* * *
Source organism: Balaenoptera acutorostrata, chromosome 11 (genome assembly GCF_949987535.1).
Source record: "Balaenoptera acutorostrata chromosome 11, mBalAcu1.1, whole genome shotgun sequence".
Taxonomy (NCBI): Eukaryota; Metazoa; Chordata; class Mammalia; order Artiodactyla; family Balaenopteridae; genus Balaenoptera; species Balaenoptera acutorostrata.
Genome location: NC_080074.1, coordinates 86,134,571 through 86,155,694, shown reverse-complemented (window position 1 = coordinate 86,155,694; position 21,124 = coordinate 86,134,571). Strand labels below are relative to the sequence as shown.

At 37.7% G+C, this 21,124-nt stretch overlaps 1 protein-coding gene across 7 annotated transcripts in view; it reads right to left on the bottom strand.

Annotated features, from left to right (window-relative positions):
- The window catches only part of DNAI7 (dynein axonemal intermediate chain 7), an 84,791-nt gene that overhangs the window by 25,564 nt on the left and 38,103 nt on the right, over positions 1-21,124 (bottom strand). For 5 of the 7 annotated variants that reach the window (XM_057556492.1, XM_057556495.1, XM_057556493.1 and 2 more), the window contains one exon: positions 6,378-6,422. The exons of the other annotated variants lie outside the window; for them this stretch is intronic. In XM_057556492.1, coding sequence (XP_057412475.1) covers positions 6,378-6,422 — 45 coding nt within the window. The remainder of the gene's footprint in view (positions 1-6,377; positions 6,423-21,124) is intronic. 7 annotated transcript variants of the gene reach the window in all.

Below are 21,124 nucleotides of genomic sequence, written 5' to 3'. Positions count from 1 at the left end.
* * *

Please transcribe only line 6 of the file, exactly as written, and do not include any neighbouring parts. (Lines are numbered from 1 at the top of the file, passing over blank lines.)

Annotated features, from left to right (window-relative positions):